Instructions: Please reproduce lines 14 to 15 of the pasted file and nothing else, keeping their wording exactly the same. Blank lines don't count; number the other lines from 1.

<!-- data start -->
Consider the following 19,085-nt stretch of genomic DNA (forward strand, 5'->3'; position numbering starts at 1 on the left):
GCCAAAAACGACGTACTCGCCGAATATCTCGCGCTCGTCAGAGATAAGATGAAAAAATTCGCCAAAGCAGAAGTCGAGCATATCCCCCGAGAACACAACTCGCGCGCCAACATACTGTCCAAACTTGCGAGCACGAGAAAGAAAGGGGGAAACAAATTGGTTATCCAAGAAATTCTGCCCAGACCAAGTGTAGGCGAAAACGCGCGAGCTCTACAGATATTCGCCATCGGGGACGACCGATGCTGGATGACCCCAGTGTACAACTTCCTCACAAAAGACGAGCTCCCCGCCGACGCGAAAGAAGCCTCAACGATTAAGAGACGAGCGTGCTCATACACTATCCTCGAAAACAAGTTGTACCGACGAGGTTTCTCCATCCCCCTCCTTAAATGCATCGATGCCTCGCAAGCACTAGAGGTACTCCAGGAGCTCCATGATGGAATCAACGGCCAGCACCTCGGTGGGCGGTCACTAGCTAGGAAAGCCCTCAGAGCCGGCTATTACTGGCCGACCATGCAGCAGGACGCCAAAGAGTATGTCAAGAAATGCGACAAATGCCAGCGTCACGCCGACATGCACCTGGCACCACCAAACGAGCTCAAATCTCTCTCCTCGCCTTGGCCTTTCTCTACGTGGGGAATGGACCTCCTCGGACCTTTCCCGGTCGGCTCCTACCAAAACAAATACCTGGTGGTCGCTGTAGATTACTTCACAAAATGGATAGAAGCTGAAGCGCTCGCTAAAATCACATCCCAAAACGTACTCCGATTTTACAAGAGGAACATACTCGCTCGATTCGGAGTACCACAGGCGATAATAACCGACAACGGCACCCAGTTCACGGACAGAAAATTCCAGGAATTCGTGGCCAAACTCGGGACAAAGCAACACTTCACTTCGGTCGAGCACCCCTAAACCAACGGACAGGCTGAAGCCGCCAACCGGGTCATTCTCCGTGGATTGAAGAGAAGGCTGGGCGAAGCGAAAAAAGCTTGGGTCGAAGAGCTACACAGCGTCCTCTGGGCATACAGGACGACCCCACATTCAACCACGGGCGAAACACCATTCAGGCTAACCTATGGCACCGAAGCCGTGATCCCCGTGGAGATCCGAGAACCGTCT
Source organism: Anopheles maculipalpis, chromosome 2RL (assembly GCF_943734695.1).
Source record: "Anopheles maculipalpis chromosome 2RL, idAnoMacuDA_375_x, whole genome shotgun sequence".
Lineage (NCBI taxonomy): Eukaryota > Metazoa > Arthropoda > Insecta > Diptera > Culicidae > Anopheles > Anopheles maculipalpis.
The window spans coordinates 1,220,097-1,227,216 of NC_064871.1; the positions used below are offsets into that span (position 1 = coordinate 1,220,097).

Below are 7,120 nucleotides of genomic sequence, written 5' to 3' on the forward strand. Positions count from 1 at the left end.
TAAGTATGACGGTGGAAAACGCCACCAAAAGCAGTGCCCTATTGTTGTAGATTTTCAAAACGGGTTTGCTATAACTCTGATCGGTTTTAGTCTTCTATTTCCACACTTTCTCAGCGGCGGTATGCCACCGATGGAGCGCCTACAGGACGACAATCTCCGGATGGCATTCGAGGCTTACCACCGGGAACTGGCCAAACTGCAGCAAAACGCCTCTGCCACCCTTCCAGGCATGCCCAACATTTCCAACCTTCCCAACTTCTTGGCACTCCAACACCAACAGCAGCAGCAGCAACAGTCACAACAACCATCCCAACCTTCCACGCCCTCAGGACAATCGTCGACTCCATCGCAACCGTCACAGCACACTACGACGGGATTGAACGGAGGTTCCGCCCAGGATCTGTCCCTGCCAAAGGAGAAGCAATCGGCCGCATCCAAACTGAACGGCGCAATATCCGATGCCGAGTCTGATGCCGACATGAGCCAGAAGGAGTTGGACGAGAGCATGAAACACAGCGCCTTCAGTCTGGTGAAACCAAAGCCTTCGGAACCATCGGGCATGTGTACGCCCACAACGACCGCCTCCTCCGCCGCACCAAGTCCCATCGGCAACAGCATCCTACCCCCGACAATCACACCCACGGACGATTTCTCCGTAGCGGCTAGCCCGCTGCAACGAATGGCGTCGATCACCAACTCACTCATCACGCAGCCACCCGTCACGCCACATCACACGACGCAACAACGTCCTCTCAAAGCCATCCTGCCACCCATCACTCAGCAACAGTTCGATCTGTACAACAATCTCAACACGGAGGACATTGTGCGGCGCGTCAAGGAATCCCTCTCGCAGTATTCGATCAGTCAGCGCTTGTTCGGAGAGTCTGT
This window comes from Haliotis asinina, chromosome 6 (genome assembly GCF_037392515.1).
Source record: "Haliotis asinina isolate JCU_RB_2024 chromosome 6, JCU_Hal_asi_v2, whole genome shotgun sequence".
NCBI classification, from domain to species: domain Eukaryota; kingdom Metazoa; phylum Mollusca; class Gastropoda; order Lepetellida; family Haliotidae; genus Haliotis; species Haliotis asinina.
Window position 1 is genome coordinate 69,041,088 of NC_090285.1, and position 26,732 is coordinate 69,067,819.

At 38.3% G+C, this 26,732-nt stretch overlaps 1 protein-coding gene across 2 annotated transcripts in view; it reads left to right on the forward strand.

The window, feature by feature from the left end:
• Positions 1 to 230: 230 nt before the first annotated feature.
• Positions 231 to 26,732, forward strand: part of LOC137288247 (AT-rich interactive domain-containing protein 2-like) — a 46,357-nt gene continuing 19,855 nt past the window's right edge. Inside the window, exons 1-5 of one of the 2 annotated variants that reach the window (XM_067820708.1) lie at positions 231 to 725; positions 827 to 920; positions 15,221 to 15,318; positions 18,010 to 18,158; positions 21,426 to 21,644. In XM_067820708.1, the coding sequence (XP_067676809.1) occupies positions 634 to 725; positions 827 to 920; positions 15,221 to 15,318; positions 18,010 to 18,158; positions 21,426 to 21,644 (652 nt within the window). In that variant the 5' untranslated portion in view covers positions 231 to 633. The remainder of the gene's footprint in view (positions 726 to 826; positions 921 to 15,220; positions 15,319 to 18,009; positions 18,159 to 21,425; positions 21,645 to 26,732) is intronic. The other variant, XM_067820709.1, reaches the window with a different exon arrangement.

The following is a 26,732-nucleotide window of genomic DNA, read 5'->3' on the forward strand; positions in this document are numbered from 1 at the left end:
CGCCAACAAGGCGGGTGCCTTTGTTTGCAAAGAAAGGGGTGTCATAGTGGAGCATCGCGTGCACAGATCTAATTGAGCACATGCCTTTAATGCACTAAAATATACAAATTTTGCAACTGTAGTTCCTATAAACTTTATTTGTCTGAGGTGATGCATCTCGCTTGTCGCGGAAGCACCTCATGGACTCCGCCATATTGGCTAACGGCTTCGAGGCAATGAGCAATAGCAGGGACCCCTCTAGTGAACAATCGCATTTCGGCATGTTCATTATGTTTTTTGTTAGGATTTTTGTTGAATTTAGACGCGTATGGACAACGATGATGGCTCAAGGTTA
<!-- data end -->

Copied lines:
The window, feature by feature from the left end:
• Positions 1 to 230: 230 nt before the first annotated feature.